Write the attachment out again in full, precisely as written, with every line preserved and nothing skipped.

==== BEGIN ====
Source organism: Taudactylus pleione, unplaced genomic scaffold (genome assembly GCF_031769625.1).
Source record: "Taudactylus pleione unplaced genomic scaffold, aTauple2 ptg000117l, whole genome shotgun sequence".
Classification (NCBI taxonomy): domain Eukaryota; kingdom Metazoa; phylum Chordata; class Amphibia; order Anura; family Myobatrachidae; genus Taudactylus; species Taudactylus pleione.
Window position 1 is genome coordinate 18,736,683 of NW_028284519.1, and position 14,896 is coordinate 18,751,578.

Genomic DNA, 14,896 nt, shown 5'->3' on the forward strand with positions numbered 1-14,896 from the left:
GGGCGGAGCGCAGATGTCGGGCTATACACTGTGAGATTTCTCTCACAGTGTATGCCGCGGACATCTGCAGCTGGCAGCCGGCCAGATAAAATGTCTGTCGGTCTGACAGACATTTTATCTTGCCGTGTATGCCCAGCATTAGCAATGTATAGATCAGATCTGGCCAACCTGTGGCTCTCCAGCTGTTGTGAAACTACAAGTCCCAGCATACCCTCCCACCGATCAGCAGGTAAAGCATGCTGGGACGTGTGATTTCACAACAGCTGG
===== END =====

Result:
Source organism: Taudactylus pleione, unplaced genomic scaffold (genome assembly GCF_031769625.1).
Source record: "Taudactylus pleione unplaced genomic scaffold, aTauple2 ptg000117l, whole genome shotgun sequence".
Classification (NCBI taxonomy): domain Eukaryota; kingdom Metazoa; phylum Chordata; class Amphibia; order Anura; family Myobatrachidae; genus Taudactylus; species Taudactylus pleione.
Window position 1 is genome coordinate 18,736,683 of NW_028284519.1, and position 14,896 is coordinate 18,751,578.

Genomic DNA, 14,896 nt, shown 5'->3' on the forward strand with positions numbered 1-14,896 from the left:
GGGCGGAGCGCAGATGTCGGGCTATACACTGTGAGATTTCTCTCACAGTGTATGCCGCGGACATCTGCAGCTGGCAGCCGGCCAGATAAAATGTCTGTCGGTCTGACAGACATTTTATCTTGCCGTGTATGCCCAGCATTAGCAATGTATAGATCAGATCTGGCCAACCTGTGGCTCTCCAGCTGTTGTGAAACTACAAGTCCCAGCATACCCTCCCACCGATCAGCAGGTAAAGCATGCTGGGACGTGTGATTTCACAACAGCTGG